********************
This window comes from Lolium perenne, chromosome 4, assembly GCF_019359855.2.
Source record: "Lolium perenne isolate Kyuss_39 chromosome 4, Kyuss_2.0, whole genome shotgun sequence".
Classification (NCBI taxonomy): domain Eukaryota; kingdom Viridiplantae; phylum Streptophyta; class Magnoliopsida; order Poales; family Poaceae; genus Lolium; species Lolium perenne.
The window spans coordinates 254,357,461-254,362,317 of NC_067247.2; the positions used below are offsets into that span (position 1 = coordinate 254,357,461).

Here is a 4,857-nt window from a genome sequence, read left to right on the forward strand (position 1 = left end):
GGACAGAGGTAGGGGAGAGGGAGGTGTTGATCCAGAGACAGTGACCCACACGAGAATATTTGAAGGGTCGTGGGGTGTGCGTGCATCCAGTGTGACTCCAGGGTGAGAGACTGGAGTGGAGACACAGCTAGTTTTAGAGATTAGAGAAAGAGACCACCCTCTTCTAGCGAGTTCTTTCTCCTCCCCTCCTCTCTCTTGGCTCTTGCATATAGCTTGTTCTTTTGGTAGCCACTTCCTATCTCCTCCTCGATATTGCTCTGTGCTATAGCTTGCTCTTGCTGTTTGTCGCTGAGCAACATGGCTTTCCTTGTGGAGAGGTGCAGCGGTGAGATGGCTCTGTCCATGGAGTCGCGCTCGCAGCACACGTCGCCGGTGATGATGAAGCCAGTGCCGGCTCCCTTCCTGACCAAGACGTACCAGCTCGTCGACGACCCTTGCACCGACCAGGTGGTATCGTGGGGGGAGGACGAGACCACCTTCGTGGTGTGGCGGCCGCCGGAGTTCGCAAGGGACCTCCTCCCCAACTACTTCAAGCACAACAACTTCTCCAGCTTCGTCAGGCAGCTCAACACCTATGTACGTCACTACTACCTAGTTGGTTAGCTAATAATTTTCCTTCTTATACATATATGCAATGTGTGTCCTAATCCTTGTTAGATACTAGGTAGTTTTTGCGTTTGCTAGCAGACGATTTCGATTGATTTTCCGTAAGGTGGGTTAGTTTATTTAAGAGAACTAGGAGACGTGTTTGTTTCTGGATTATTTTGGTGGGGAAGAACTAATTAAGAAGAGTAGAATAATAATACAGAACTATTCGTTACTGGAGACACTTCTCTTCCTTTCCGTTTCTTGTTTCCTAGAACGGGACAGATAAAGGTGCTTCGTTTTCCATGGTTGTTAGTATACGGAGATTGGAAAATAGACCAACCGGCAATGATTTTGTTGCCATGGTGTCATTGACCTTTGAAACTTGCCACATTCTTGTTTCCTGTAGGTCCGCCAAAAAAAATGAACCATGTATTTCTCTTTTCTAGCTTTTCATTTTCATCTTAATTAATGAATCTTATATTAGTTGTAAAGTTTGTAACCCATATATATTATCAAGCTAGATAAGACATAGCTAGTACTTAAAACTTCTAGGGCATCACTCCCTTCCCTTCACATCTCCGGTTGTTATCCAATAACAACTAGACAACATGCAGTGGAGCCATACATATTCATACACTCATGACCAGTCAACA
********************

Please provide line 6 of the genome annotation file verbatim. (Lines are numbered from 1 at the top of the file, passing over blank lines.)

GGACAGAGGTAGGGGAGAGGGAGGTGTTGATCCAGAGACAGTGACCCACACGAGAATATTTGAAGGGTCGTGGGGTGTGCGTGCATCCAGTGTGACTCCAGGGTGAGAGACTGGAGTGGAGACACAGCTAGTTTTAGAGATTAGAGAAAGAGACCACCCTCTTCTAGCGAGTTCTTTCTCCTCCCCTCCTCTCTCTTGGCTCTTGCATATAGCTTGTTCTTTTGGTAGCCACTTCCTATCTCCTCCTCGATATTGCTCTGTGCTATAGCTTGCTCTTGCTGTTTGTCGCTGAGCAACATGGCTTTCCTTGTGGAGAGGTGCAGCGGTGAGATGGCTCTGTCCATGGAGTCGCGCTCGCAGCACACGTCGCCGGTGATGATGAAGCCAGTGCCGGCTCCCTTCCTGACCAAGACGTACCAGCTCGTCGACGACCCTTGCACCGACCAGGTGGTATCGTGGGGGGAGGACGAGACCACCTTCGTGGTGTGGCGGCCGCCGGAGTTCGCAAGGGACCTCCTCCCCAACTACTTCAAGCACAACAACTTCTCCAGCTTCGTCAGGCAGCTCAACACCTATGTACGTCACTACTACCTAGTTGGTTAGCTAATAATTTTCCTTCTTATACATATATGCAATGTGTGTCCTAATCCTTGTTAGATACTAGGTAGTTTTTGCGTTTGCTAGCAGACGATTTCGATTGATTTTCCGTAAGGTGGGTTAGTTTATTTAAGAGAACTAGGAGACGTGTTTGTTTCTGGATTATTTTGGTGGGGAAGAACTAATTAAGAAGAGTAGAATAATAATACAGAACTATTCGTTACTGGAGACACTTCTCTTCCTTTCCGTTTCTTGTTTCCTAGAACGGGACAGATAAAGGTGCTTCGTTTTCCATGGTTGTTAGTATACGGAGATTGGAAAATAGACCAACCGGCAATGATTTTGTTGCCATGGTGTCATTGACCTTTGAAACTTGCCACATTCTTGTTTCCTGTAGGTCCGCCAAAAAAAATGAACCATGTATTTCTCTTTTCTAGCTTTTCATTTTCATCTTAATTAATGAATCTTATATTAGTTGTAAAGTTTGTAACCCATATATATTATCAAGCTAGATAAGACATAGCTAGTACTTAAAACTTCTAGGGCATCACTCCCTTCCCTTCACATCTCCGGTTGTTATCCAATAACAACTAGACAACATGCAGTGGAGCCATACATATTCATACACTCATGACCAGTCAACA